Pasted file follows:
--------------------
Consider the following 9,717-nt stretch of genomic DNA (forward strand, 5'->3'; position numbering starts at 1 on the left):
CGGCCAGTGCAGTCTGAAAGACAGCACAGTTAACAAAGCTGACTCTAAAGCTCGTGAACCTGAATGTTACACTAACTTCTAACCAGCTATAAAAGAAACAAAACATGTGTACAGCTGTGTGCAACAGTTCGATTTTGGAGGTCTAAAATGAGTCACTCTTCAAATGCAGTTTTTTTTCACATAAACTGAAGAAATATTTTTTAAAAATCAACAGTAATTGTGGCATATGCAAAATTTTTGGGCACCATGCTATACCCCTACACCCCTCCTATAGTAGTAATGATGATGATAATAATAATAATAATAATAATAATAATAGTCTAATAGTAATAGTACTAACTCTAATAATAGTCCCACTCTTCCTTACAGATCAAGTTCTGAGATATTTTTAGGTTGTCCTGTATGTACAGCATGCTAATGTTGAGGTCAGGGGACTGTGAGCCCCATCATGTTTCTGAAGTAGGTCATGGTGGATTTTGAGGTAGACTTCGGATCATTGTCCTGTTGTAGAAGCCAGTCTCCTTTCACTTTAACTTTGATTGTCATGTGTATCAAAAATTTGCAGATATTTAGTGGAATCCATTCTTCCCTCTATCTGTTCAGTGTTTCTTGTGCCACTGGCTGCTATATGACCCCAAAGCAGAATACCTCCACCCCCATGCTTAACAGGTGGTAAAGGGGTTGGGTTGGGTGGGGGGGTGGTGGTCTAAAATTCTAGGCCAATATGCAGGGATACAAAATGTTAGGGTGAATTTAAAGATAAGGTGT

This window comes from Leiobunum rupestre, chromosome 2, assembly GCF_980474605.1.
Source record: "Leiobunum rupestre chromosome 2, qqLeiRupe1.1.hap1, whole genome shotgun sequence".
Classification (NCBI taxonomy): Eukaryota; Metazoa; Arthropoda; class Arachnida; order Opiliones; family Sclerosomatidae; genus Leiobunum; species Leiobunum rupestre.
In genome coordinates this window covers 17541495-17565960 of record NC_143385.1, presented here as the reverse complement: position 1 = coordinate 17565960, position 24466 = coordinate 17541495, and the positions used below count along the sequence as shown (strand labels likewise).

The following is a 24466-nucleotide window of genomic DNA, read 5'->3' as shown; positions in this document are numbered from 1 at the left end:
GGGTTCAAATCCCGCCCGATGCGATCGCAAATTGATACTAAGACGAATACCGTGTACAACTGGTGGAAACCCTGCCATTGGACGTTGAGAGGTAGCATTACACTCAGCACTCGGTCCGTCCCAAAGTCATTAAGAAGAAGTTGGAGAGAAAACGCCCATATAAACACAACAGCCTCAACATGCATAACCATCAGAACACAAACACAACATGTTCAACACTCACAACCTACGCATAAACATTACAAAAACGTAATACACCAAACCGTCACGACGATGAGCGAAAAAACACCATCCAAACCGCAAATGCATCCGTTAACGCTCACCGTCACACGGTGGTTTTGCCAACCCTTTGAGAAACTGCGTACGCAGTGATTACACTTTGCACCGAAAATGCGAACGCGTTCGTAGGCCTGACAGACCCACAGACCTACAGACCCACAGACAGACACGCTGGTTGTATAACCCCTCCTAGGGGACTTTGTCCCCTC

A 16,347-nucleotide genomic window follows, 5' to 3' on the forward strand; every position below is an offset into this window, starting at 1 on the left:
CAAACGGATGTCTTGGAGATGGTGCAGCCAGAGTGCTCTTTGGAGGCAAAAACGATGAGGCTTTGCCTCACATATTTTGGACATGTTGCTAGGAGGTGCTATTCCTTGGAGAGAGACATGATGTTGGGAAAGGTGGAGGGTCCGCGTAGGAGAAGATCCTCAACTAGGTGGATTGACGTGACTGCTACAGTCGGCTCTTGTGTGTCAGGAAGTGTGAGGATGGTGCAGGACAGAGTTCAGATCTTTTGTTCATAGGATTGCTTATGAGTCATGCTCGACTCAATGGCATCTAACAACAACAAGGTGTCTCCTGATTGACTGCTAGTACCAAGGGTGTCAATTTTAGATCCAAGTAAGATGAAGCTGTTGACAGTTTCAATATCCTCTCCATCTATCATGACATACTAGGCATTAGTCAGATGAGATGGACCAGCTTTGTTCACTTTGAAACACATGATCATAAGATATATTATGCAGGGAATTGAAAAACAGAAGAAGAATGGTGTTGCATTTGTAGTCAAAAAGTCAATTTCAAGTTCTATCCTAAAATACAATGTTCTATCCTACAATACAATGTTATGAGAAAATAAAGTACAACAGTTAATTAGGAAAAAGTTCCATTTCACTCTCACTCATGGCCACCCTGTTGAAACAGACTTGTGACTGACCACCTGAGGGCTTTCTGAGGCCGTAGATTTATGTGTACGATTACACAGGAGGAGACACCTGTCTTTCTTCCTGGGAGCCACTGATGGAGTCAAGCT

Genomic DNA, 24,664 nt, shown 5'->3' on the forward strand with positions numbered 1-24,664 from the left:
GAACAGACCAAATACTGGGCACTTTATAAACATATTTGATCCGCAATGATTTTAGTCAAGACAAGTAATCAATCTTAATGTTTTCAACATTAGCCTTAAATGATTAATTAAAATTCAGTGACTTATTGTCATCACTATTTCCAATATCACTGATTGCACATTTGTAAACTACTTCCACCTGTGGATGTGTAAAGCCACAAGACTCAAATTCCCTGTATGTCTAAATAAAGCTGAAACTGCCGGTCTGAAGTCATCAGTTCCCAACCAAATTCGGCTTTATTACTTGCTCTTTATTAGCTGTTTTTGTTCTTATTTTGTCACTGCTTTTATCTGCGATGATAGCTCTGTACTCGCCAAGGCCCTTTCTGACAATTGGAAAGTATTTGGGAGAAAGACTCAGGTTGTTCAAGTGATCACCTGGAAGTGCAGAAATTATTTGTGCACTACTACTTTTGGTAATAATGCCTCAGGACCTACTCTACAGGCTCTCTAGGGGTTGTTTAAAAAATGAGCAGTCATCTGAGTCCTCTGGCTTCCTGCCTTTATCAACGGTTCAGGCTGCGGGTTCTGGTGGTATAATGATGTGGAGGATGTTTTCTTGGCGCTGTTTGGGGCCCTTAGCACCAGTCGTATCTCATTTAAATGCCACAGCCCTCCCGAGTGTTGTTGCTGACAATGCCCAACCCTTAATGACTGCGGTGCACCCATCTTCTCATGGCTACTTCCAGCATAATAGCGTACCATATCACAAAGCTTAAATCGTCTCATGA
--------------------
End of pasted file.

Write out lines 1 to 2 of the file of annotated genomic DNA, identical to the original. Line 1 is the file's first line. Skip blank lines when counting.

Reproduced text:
Consider the following 9,717-nt stretch of genomic DNA (forward strand, 5'->3'; position numbering starts at 1 on the left):
CGGCCAGTGCAGTCTGAAAGACAGCACAGTTAACAAAGCTGACTCTAAAGCTCGTGAACCTGAATGTTACACTAACTTCTAACCAGCTATAAAAGAAACAAAACATGTGTACAGCTGTGTGCAACAGTTCGATTTTGGAGGTCTAAAATGAGTCACTCTTCAAATGCAGTTTTTTTTCACATAAACTGAAGAAATATTTTTTAAAAATCAACAGTAATTGTGGCATATGCAAAATTTTTGGGCACCATGCTATACCCCTACACCCCTCCTATAGTAGTAATGATGATGATAATAATAATAATAATAATAATAATAATAGTCTAATAGTAATAGTACTAACTCTAATAATAGTCCCACTCTTCCTTACAGATCAAGTTCTGAGATATTTTTAGGTTGTCCTGTATGTACAGCATGCTAATGTTGAGGTCAGGGGACTGTGAGCCCCATCATGTTTCTGAAGTAGGTCATGGTGGATTTTGAGGTAGACTTCGGATCATTGTCCTGTTGTAGAAGCCAGTCTCCTTTCACTTTAACTTTGATTGTCATGTGTATCAAAAATTTGCAGATATTTAGTGGAATCCATTCTTCCCTCTATCTGTTCAGTGTTTCTTGTGCCACTGGCTGCTATATGACCCCAAAGCAGAATACCTCCACCCCCATGCTTAACAGGTGGTAAAGGGGTTGGGTTGGGTGGGGGGGTGGTGGTCTAAAATTCTAGGCCAATATGCAGGGATACAAAATGTTAGGGTGAATTTAAAGATAAGGTGT